Here are my picks of the best of the Positive Psychology At Work LinkedIn group this month – Join here
Sarah Lewis: Bite-Sized from Positive Psychology at Work: Appreciative Inquiry and Team Development
I work a lot with team development. I come across a number of team development myths – two key ones being
Storming is a necessary condition for team development, and,
Blood on the carpet is necessary for conflict resolution
understandably these beliefs, particularly for a team in trouble, can produce a lot of anxiety when a team day is suggested.
Appreciative Inquiry offers an approach to effective team development that neatly side steps this desire to and anxiety about confronting issues head on by switching focus to what is working and what is wanted. In my experience this leads to many issues dis-solving (rather than being continually re-solved)
Top tips for team development from an AI perspective might be
Create Positivity – inquire into sources of pride, celebrate success, foster mutual appreciation, offer recognition, use humour.
Build Commonality – discover and dream together around the positive core of the team
Capitalize on Difference – reframe conflict as an expression of difference, and as such a valuable team resource.
Build Value from Strengths – think of the team as an economy of strengths, work out how to get the best value for everyone from the individual strengths in the team
Value Relationships – create genuine acceptance and appreciation of the uniqueness of each individual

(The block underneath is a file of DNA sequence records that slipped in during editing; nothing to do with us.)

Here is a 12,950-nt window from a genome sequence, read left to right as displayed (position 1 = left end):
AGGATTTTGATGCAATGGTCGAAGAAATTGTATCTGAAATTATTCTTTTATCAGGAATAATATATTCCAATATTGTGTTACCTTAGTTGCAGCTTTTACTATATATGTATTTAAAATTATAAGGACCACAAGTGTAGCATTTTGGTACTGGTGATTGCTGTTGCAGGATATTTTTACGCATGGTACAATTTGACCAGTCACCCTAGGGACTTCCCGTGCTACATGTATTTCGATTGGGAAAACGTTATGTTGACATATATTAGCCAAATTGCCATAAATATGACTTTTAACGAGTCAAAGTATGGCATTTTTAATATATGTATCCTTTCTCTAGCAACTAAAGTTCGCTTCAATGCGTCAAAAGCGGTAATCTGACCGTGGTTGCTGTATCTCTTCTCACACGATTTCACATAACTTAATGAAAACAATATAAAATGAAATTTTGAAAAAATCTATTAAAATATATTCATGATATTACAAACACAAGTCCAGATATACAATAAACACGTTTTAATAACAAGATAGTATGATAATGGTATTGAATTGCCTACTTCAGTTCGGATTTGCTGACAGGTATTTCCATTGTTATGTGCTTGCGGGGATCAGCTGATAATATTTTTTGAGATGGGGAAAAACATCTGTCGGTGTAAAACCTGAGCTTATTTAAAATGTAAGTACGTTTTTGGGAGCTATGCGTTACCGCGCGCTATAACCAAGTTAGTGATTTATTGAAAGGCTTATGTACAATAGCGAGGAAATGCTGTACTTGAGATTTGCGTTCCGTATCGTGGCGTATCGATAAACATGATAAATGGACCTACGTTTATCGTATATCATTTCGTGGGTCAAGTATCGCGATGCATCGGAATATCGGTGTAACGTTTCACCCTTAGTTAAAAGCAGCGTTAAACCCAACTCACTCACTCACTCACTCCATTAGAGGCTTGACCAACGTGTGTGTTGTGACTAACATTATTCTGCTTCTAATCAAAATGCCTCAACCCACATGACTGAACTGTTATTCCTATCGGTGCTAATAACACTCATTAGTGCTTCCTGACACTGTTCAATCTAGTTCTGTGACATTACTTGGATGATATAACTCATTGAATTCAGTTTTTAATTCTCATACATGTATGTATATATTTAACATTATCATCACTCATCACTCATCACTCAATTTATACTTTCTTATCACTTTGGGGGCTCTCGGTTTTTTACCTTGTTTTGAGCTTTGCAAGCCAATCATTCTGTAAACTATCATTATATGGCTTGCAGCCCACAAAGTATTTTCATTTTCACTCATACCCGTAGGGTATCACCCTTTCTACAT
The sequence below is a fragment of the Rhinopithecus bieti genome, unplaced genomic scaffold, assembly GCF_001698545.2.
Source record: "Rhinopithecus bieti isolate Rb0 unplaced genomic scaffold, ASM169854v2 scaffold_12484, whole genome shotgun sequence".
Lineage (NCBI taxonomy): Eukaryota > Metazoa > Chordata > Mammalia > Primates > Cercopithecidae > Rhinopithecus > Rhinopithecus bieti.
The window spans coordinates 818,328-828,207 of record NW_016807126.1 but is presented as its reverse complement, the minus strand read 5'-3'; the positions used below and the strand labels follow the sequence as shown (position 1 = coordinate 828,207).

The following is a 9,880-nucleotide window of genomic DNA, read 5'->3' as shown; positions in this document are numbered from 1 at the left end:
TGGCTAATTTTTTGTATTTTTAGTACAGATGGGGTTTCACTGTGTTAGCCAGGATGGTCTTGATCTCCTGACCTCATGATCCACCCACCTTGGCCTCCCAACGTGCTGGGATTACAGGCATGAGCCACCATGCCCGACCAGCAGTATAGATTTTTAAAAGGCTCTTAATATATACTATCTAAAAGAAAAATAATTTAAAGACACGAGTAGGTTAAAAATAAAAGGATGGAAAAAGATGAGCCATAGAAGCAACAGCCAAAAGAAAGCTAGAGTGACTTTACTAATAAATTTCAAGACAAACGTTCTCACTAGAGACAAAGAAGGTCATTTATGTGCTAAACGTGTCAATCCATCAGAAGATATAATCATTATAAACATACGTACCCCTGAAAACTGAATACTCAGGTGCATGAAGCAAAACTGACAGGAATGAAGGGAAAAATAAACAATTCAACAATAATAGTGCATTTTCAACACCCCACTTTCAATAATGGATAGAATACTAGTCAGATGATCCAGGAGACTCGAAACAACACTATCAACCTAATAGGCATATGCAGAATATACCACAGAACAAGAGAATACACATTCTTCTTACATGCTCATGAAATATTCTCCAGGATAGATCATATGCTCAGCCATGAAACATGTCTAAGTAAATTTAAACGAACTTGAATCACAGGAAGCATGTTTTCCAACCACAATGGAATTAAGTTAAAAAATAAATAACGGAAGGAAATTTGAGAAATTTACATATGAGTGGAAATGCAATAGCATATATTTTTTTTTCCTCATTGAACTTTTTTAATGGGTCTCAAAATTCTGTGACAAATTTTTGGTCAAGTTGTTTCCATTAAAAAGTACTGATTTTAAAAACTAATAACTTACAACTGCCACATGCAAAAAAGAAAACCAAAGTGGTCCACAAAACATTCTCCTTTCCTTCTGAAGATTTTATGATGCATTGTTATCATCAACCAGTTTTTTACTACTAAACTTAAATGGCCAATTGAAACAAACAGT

I followed my own advice with a deeply stuck and very anxious group yesterday and we had a very productive day with the group becoming energised and genuinely generative in the afternoon, proposing their own changes to shift the difficult group dynamic. Small shifts, but shifts which over time will amplify into a different dynamic.
Jim Moss • Love this, I wish I had more time to comment right now, but I’ll leave it at that.
Terry Bruns • I agree, Sarah, nice post, especially the top tips and the last sentence about small shifts over time will amplify into a different dynamic. Thanks for the post.
Leanne Lowish • I agree and in my experience unless some of the elephants in the room are named teams will resist going to positivity and will find it superficial so I think its a balance and each team will differ and its knowing when to move into appreciating as staying too long in the conflict can be demotivating especially when we consider Gottmans research on relationships where he found that 69% of conflict is unresolvable!
Elizabeth Maher • Sarah, love your comprehensive post. I have always found appreciative inquiry, applied in a sincere and trustworthy manner, to yield productive, profitable and positive outcomes.
Sarah Lewis • Thank you all for your kind comments. It encourages me to keep producing these bite-sized posts. Re Elizabeth’s comment. In the UK there is a minor scandal going on as it has been discovered that the Job Centre ( Government service for job seekers) was getting people to find in a ‘strengths’ questionnaire that was delivering spurious results. Apparently this was an attempt by the ‘nudge unit’ (another Government body attempting to apply behavioural research on a macro-scale to nudge people into desired behaviour) to produce placebo effects as people were given a seemingly random list of their strengths.
In these ways is cynicism born.
Nona Hall-Sandoval: A great Ted Talk on Positive Psychology
Showed this video to my psychology students last night introducing them to positive psychology…what a treat to see the positive response.
Sarah Lewis: Building a positive workplace
Nice little article that popped up through google.